On May 9, 2014, Judge Piazza ruled in Wright v. Arkansas, granting the plaintiffs' motion for summary judgment and striking down Arkansas's same-sex marriage ban. He wrote: "The exclusion of same-sex couples from marriage for no rational basis violates the fundamental right to privacy and equal protection ... The difference between opposite-sex and same-sex families is within the privacy of their homes." Judge Piazza did not act on an initial motion for a stay on the implementation of his decision.
The next day, May 10, was a Saturday when county offices are typically closed, but several clerks' offices were open because Arkansas was in its early voting period for an upcoming primary. The first same-sex marriage license was issued that morning in Eureka Springs. On Monday, May 12, more counties, including the state's most populous county, Pulaski, which includes Little Rock, begin issuing licenses.
Appeal and stay
Attorney General McDaniel filed an appeal of the ruling on May 10 and submitted a petition for an emergency stay to the Arkansas Supreme Court on May 12. In the petition, the state defendants noted that the U.S. Supreme Court had issued a stay in Herbert v. Kitchen and urged the court to follow that precedent. A group of Arkansas county clerks also filed a petition for a stay, claiming that while Piazza's ruling overturned the state's constitutional same-sex ban, it did not address the state's statutory ban, causing confusion and uncertainty.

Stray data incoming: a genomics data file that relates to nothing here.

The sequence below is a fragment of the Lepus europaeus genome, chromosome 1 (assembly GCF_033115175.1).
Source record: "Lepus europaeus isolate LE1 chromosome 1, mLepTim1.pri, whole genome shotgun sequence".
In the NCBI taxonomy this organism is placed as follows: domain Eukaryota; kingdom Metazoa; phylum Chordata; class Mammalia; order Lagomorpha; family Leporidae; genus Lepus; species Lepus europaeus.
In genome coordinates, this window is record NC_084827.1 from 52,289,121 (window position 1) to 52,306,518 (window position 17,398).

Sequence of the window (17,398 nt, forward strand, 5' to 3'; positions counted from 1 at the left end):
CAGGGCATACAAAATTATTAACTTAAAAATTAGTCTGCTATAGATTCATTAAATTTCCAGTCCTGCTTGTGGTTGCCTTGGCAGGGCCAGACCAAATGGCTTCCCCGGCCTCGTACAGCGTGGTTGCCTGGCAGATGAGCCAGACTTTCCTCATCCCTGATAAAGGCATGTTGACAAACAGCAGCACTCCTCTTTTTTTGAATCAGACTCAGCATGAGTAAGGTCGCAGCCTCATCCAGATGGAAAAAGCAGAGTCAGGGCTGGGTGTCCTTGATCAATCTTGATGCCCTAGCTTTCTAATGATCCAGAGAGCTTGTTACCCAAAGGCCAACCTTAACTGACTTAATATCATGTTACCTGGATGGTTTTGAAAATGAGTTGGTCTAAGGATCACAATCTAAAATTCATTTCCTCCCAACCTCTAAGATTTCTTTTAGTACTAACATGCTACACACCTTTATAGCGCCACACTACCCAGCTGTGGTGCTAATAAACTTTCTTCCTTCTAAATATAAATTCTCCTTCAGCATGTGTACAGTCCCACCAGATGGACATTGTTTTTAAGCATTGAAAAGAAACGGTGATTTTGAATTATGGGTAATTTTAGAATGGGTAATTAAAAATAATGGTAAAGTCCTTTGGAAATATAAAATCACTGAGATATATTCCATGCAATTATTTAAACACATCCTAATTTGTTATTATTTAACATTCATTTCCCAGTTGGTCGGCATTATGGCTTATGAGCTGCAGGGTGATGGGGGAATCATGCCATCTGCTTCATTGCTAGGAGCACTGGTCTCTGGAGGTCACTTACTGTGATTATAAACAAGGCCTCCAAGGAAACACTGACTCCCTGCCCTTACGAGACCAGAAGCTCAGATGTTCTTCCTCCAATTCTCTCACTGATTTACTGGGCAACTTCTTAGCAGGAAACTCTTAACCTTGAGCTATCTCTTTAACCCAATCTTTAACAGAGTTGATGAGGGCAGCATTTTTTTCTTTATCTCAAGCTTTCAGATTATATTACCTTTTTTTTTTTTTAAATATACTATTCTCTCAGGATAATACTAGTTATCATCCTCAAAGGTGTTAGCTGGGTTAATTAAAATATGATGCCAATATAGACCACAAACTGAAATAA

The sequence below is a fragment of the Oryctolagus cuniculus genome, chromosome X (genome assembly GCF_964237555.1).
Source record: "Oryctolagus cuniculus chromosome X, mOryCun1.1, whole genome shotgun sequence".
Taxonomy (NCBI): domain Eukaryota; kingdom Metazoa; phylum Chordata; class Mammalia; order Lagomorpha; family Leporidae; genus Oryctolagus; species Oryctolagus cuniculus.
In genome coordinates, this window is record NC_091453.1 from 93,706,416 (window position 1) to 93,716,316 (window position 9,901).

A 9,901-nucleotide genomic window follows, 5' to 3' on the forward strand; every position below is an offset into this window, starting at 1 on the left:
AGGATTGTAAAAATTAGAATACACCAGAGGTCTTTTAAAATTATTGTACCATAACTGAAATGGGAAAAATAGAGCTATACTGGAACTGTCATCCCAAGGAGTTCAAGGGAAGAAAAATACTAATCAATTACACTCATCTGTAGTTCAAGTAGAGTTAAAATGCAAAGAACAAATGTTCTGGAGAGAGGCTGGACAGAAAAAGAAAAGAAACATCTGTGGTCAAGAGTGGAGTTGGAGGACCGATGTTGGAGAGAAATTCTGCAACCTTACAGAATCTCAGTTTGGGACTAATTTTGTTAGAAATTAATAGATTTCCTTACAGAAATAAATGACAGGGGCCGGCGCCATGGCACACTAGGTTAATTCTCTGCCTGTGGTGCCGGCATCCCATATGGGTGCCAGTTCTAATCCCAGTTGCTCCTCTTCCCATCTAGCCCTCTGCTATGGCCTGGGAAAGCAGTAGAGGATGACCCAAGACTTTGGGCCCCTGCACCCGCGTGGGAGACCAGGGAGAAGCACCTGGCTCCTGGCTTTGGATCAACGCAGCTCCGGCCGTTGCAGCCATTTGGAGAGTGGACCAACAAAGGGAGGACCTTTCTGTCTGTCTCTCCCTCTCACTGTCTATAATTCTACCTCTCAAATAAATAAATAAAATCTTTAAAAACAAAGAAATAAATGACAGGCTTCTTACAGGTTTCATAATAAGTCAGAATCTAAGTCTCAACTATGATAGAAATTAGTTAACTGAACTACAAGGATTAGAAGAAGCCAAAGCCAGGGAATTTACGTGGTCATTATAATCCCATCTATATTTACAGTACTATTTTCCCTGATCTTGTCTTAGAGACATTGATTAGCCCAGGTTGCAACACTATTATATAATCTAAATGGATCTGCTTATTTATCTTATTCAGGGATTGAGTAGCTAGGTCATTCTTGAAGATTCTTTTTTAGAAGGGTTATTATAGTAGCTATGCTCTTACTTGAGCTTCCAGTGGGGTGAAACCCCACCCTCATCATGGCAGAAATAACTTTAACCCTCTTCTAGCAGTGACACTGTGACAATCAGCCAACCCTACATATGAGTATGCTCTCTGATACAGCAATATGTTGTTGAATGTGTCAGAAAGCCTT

The plaintiff same-sex couples responded, arguing that the defendants' petition for a stay was premature because the circuit court had not yet acted on the initial stay, and that any confusion for the clerks should be remedied by a motion to clarify and correct the initial order, not a stay. On the appeal issue, the plaintiffs argued that while Judge Piazza's order granted them declaratory judgment, it had not addressed the issue of injunctive relief, therefore it was not a final order and could not be appealed.
On May 14, 2014, the Arkansas Supreme Court found that Judge Piazza's order was not a final one and that it therefore lacked jurisdiction to hear the appeal, which was premature. The Court denied the request for a stay, noting that the circuit court's order left in place Arkansas's statutory ban on same-sex marriage, Ark. Code Ann. § 9-11-208(b).